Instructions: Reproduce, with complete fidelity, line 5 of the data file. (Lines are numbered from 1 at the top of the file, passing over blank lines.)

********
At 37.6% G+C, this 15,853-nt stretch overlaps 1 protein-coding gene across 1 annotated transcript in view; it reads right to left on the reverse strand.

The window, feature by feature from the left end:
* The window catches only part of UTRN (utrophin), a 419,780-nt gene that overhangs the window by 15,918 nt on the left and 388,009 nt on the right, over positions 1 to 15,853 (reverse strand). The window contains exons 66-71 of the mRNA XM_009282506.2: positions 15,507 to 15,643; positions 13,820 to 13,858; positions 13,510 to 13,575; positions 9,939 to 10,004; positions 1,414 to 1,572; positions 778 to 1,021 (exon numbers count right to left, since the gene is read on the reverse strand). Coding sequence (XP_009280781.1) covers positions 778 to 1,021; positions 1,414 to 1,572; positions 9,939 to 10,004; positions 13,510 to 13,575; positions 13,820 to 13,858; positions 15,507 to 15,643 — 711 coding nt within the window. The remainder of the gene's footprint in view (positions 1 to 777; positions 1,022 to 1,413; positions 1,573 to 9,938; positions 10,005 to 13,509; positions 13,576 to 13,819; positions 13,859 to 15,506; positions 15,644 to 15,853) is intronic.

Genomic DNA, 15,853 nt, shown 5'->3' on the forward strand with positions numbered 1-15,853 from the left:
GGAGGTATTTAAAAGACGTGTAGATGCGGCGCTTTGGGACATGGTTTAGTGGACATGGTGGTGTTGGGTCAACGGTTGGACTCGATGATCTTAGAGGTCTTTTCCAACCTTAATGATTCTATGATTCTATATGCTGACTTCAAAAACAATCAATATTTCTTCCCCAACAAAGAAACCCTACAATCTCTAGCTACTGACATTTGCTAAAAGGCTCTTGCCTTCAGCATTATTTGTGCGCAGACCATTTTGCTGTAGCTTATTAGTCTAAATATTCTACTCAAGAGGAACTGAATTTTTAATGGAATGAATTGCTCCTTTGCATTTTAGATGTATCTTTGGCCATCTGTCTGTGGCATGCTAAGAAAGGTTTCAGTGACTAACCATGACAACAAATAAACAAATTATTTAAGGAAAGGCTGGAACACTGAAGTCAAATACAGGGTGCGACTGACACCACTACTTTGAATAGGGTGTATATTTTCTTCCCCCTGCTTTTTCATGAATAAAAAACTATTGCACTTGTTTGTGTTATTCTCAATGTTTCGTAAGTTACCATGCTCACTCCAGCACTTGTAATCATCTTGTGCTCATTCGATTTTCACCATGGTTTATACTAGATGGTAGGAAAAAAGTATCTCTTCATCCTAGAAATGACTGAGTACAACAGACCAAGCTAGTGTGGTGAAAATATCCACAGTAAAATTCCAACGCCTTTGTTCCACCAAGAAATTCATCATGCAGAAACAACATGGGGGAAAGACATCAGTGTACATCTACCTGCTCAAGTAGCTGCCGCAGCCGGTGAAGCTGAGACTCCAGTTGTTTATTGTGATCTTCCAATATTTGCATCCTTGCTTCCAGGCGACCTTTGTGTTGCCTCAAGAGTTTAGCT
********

GGAGGTATTTAAAAGACGTGTAGATGCGGCGCTTTGGGACATGGTTTAGTGGACATGGTGGTGTTGGGTCAACGGTTGGACTCGATGATCTTAGAGGTCTTTTCCAACCTTAATGATTCTATGATTCTATATGCTGACTTCAAAAACAATCAATATTTCTTCCCCAACAAAGAAACCCTACAATCTCTAGCTACTGACATTTGCTAAAAGGCTCTTGCCTTCAGCATTATTTGTGCGCAGACCATTTTGCTGTAGCTTATTAGTCTAAATATTCTACTCAAGAGGAACTGAATTTTTAATGGAATGAATTGCTCCTTTGCATTTTAGATGTATCTTTGGCCATCTGTCTGTGGCATGCTAAGAAAGGTTTCAGTGACTAACCATGACAACAAATAAACAAATTATTTAAGGAAAGGCTGGAACACTGAAGTCAAATACAGGGTGCGACTGACACCACTACTTTGAATAGGGTGTATATTTTCTTCCCCCTGCTTTTTCATGAATAAAAAACTATTGCACTTGTTTGTGTTATTCTCAATGTTTCGTAAGTTACCATGCTCACTCCAGCACTTGTAATCATCTTGTGCTCATTCGATTTTCACCATGGTTTATACTAGATGGTAGGAAAAAAGTATCTCTTCATCCTAGAAATGACTGAGTACAACAGACCAAGCTAGTGTGGTGAAAATATCCACAGTAAAATTCCAACGCCTTTGTTCCACCAAGAAATTCATCATGCAGAAACAACATGGGGGAAAGACATCAGTGTACATCTACCTGCTCAAGTAGCTGCCGCAGCCGGTGAAGCTGAGACTCCAGTTGTTTATTGTGATCTTCCAATATTTGCATCCTTGCTTCCAGGCGACCTTTGTGTTGCCTCAAGAGTTTAGCT